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Keepers of the Flame : As fans of Lee Marvin, the members of the BSOL watch his old movies and light up cigars in the late actor’s honor--even though they know the tough guy probably wouldn’t approve.

SPECIAL TO THE TIMES

Here in Fixationsland we don’t receive many slick video presentations. Usually what crosses the transom are barely legible notes in which people tell us of their strange hobbies in scribbled script that looks like Mesopotamian filtered through Jaegermeister.

So we paid attention when a sharp video titled “The BSOL and You” arrived in the mail a few weeks back. The tape begins auspiciously enough, with a movie excerpt of Lee Marvin standing impassive as Angie Dickinson beats furiously on his chest. This is followed by a montage of scenes of the late actor chomping cigars, shooting machine guns, striding confidently down hallways, grimacing and doing other manly things.

The video cuts presently to a Garden Grove townhouse, where a somewhat less macho but similarly cigar-chomping man who identifies himself as Brother Liberty Valance announces, “Lee Marvin: Once these words on a movie screen meant to audiences everywhere that they were in for another original, gutsy, tough performance by one of motion pictures’ all-time screen greats.”

He is followed by two other men, identified as Brothers Chino and Steel Kelly, who proclaim the sad news that since Marvin’s death at age 63 in 1987 not only have most people forgotten him, but many confuse him with another white-haired actor, James Coburn. The video then cuts briefly to a shot of Coburn making dismayingly squirrelly kung fu noises and gestures.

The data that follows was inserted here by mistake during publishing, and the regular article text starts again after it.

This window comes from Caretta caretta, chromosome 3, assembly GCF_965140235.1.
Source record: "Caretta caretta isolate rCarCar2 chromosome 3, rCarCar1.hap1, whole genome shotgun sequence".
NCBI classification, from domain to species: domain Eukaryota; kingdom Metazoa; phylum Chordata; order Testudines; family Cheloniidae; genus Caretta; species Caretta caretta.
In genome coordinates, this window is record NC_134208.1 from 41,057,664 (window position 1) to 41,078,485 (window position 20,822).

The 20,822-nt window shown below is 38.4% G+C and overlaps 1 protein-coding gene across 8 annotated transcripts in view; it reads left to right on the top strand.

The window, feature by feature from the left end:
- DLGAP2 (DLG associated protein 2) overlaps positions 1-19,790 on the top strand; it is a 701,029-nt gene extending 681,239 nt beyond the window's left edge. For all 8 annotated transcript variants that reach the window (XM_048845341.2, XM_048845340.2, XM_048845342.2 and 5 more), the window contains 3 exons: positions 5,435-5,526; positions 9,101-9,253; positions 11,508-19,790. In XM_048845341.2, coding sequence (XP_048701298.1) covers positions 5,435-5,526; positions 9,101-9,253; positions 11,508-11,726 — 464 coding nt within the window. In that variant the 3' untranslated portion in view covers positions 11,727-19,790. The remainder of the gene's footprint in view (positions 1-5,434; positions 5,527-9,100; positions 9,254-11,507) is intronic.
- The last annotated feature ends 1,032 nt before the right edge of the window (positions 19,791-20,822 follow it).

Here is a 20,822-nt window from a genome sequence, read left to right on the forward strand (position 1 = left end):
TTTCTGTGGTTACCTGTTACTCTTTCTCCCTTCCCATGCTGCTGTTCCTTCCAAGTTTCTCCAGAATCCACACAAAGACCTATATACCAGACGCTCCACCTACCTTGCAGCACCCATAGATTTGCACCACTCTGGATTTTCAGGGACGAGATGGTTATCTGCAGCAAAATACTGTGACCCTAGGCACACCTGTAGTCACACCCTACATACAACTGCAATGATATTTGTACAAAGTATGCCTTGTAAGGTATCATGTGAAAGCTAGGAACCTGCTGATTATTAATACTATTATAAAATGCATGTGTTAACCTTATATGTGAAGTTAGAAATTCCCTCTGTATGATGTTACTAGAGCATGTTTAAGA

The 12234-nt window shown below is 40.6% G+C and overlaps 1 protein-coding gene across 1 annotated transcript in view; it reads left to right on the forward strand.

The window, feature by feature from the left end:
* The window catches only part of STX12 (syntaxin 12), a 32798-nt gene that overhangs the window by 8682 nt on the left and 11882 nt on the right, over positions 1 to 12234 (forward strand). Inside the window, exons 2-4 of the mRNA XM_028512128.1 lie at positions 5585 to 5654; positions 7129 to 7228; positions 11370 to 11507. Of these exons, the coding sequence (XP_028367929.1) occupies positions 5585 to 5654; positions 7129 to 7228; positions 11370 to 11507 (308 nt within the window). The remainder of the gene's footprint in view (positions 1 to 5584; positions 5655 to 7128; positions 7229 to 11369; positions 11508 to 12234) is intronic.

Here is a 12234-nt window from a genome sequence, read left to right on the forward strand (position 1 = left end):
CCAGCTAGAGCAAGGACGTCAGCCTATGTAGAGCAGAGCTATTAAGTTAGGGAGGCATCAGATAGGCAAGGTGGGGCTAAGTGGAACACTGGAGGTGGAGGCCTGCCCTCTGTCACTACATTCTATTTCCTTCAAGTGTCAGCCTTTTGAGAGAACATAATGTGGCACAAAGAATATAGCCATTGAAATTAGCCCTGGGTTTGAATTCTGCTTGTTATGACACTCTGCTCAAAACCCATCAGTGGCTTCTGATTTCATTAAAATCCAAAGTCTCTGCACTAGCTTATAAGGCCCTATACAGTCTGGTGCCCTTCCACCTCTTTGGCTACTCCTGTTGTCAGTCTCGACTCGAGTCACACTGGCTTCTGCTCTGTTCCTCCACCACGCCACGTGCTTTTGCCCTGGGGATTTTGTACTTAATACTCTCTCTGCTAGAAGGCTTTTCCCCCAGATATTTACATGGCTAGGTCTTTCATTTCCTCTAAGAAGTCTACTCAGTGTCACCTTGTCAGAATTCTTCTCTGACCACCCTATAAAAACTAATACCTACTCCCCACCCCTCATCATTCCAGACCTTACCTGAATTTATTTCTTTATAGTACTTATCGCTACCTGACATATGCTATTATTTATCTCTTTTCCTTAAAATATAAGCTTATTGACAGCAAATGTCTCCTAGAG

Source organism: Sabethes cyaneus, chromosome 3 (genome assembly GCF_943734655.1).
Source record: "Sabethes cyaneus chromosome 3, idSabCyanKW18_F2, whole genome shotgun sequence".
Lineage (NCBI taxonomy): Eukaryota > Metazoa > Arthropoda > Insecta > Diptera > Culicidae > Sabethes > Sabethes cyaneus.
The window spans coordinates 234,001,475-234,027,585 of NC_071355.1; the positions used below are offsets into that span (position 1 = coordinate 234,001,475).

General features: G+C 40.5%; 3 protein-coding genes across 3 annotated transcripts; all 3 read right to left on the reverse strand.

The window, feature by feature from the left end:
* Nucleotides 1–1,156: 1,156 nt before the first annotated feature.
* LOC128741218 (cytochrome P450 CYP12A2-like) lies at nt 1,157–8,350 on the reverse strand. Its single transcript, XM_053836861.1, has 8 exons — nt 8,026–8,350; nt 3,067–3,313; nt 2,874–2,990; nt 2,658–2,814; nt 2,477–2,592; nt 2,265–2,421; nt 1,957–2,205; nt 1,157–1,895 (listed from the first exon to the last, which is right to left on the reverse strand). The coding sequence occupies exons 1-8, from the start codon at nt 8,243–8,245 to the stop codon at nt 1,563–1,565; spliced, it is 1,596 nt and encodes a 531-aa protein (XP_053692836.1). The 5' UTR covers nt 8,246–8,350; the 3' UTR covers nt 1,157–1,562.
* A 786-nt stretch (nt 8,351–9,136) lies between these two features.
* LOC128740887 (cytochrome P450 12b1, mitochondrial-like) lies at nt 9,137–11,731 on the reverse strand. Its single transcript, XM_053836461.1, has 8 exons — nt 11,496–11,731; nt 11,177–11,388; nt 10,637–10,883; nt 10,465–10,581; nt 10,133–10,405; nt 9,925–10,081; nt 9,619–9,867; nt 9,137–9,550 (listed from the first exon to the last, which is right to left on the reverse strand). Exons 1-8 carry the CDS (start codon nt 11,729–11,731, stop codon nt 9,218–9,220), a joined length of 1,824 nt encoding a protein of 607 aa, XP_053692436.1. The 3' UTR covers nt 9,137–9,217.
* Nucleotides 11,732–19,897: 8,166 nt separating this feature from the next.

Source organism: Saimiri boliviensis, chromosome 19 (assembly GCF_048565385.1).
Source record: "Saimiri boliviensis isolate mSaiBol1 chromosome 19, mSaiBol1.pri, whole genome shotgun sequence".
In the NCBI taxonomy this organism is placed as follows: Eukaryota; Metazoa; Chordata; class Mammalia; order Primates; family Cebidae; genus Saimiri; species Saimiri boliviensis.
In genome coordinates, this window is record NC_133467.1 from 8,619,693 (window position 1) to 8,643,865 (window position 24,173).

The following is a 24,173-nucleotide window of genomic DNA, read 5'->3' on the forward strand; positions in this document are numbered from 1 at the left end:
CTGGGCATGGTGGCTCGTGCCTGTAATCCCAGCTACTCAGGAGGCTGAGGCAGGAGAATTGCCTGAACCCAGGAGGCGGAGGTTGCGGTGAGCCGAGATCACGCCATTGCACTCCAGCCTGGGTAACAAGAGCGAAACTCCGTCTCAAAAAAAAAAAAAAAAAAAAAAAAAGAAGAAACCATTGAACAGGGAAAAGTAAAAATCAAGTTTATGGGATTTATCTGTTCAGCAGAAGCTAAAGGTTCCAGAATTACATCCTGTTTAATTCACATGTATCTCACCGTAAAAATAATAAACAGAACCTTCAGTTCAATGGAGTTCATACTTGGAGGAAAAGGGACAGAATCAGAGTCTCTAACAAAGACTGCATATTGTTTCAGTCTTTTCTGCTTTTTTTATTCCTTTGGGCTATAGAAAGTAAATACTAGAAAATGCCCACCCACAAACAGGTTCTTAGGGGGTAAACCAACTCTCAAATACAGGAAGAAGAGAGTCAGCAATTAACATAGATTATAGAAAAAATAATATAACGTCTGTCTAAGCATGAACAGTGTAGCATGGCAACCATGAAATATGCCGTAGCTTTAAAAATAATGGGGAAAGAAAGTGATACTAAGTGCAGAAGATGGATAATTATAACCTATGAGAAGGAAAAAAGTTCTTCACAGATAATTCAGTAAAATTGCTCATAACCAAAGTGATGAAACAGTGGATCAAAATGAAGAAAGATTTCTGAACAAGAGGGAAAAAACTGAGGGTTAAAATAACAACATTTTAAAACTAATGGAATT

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This clearly is too much for any true Marvin fan to endure, so these three have banded together to form the BSOL, or, as they proclaim in unison on the tape, “the Bastard Sons of Lee!”

A visit to a recent meeting of the BSOL at Ron Walker’s home confirmed all the other salient features of their video: There’s the shrine to Marvin, a life-size laminated head shot of the actor, with a real burning stogie stuck in his mouth, representing “Lee’s fiery presence, which could not be extinguished even after death,” according to Steel Kelly, which is the BSOL name of Armand Castellanos. There are the monogrammed shot glasses and cocoa mugs featuring photos of Marvin’s mug. There is the Macaulay Culkin doll the BSOL members like to beat up.

“The doll was a gag gift I got from Brother Steel,” explained Brother Liberty Valance, a.k.a. Ron Walker. “And we decided that this is what’s wrong with Hollywood today, this cutesy kid. . .”

”. . . Who makes more money in one movie than Lee did in his career,” interjected a clearly disgusted Brother Chino, real name Dave Smith. As you’ve likely gathered, the members take their club names from film characters Marvin has portrayed.

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“That’s such a travesty, and we felt it should be punished,” Walker continued. “We wrote ‘Death to John Hughes’ on the doll, because we feel (film director) John Hughes is the Antichrist of the cinema. Kevin (Culkin’s character) in the ‘Home Alone’ movies is as anti-Lee as film icons can get, so we systematically beat and humiliate the doll.”

Sound like your kind of club? The BSOL is looking for new members.

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There are four of them now, as they’ve been joined by Brother Rico--Bob Kienast--who is Walker’s brother-in-law.

“I was over here one night, and out of the blue I mentioned Lee Marvin is one of my favorite actors, and Ron’s jaw dropped to the floor,” Kienast recalled. “I hadn’t even heard about their secret club. We never knew we were each big Lee Marvin fans.”

“And we’ve been trying to get a fifth member ever since,” Smith said. “We don’t have any idea how we’re going to get one. I guess we just wait till we hear someone walking down the street saying, ‘God, I love Lee Marvin!’ and sign them up.” (Or, to eliminate the guesswork, potential BSOLers can contact them via Brother Rico, P.O. Box 684, Cypress, CA 90630.)